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Is there a way to call a url and get a response using javascript? I need the equivalent of ASP.NET:

WebRequest req = HttpWebRequest.Create("http://someurl.com");
WebResponse webResponse = req.GetResponse();

I have an external url that holds some information I need and I want to call this url from javascript and parse the response in order to determine what to do in my application.

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FYI: JavaScript can only talk to the same domain. You can get away with JSON calls to others, but better to use a proxy. –  epascarello May 25 '09 at 14:18

4 Answers 4

up vote 12 down vote accepted

You can make an AJAX request if the url is in the same domain, e.g., same host different application. If so, I'd probably use a framework like jQuery, most likely the get method.

$.get('http://someurl.com',function(data,status) {
      ...parse the data...

If you run into cross domain issues, then your best bet is to create a server-side action that proxies the request for you. Do your request to your server using AJAX, have the server request and return the response from the external host.

Thanks to@nickf, for pointing out the obvious problem with my original solution if the url is in a different domain.

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this won't work due to cross-domain security policies. –  nickf May 25 '09 at 14:22
Amazing what missing a single word can do in a post.... –  tvanfosson May 25 '09 at 14:23

Yes, what you are asking for is called AJAX or XMLHttpRequest. You can either use a library like jQuery to simplify making the call (due to cross-browser compatibility issues), or write your own handler.

In jQuery:

$.GET('url.asp', {data: 'here'}, function(data){ /* what to do with the data returned */ })

In plain vanilla javaScript (from w3c):

var xmlhttp;
function loadXMLDoc(url)
if (window.XMLHttpRequest)
  {// code for all new browsers
      xmlhttp=new XMLHttpRequest();
else if (window.ActiveXObject)
  {// code for IE5 and IE6
      xmlhttp=new ActiveXObject("Microsoft.XMLHTTP");
if (xmlhttp!=null)
      alert("Your browser does not support XMLHTTP.");

function state_Change()
    if (xmlhttp.readyState==4)
      {// 4 = "loaded"
          if (xmlhttp.status==200)
            {// 200 = OK
             //xmlhttp.data and shtuff
            // ...our code here...
            alert("Problem retrieving data");
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var req ;

// Browser compatibility check  		
if (window.XMLHttpRequest) {
   req = new XMLHttpRequest();
    } else if (window.ActiveXObject) {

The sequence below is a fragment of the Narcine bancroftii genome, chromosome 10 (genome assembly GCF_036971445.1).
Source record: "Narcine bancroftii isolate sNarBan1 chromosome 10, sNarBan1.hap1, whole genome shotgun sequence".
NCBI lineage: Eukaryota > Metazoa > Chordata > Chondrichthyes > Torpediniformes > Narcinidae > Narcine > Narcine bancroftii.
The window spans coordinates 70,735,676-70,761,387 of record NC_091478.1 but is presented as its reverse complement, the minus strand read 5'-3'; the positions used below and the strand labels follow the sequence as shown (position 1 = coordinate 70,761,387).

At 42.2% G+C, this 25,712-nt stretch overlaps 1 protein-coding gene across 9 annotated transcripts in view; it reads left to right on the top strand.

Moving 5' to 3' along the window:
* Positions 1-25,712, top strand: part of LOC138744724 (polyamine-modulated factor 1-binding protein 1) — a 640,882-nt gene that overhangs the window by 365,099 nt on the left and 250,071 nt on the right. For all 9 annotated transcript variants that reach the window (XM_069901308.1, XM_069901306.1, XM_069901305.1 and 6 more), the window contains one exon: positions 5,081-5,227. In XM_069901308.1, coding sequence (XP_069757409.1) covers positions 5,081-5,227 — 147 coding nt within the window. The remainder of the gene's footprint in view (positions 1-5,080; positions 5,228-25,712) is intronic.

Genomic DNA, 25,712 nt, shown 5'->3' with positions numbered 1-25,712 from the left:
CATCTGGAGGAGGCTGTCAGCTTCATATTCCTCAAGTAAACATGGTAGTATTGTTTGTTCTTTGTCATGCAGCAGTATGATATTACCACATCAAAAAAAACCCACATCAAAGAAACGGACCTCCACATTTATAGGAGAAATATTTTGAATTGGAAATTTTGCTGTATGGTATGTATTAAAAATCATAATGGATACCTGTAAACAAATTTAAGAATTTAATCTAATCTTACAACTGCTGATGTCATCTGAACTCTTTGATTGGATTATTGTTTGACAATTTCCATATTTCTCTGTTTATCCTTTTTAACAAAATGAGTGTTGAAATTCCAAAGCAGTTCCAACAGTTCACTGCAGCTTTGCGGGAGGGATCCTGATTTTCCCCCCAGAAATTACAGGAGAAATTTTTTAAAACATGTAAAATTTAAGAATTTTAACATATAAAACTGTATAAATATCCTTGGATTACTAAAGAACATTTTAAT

try {
   req = new ActiveXObject("Msxml2.XMLHTTP");
 } catch (e) {

   try {
     req = new ActiveXObject("Microsoft.XMLHTTP");
   } catch (e) {}


var req = new XMLHttpRequest();
req.open("GET", "test.html",true);
req.onreadystatechange = function () {
    //document.getElementById('divTxt').innerHTML = "Contents : " + req.responseText;

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Don't forget about including support for older IE's. –  Dmitri Farkov May 25 '09 at 14:17
Don't forget about the big annoying warning when visitors come to your site supporting an older version of IE. iedeathmarch.org –  yfeldblum May 25 '09 at 14:19
Yes there are problems if the code (even jquery) is used in an old browser. –  NinethSense May 25 '09 at 15:15

If you need to be checking external pages, you won't be able to get away with a pure javascript solution, since any requests to external URLs are blocked. You can get away with it by using JSONP, but that won't work unless the page you're requesting only serves up JSON.

You need to have a proxy on your own server to get the external links for you. This is actually rather simple with any server-side language.

$contents = file_get_contents($_GET['url']); // please do some sanitation here...
                                             // i'm just showing an example.
echo $contents;

If you needed to check server response codes (eg: 404, 301, etc), then using a library such as cURL in your server-side script could retrieve that information and then pass it onto your javascript app.

Thinking about it now, there probably could be JSONP-enabled proxies out there for you to use, should the "setting up my own proxy" option not be viable.

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If you want to call a resource located on a different domain, or even a different sub-domain, you'll need to use some sort of work-around. See Yahoo's example of a proxy file in PHP: developer.yahoo.com/javascript/howto-proxy.html Snook has a good overview of workarounds with AJAX calls done cross-domain. See snook.ca/archives/javascript/cross_domain_aj –  Razvan Caliman May 25 '09 at 14:42

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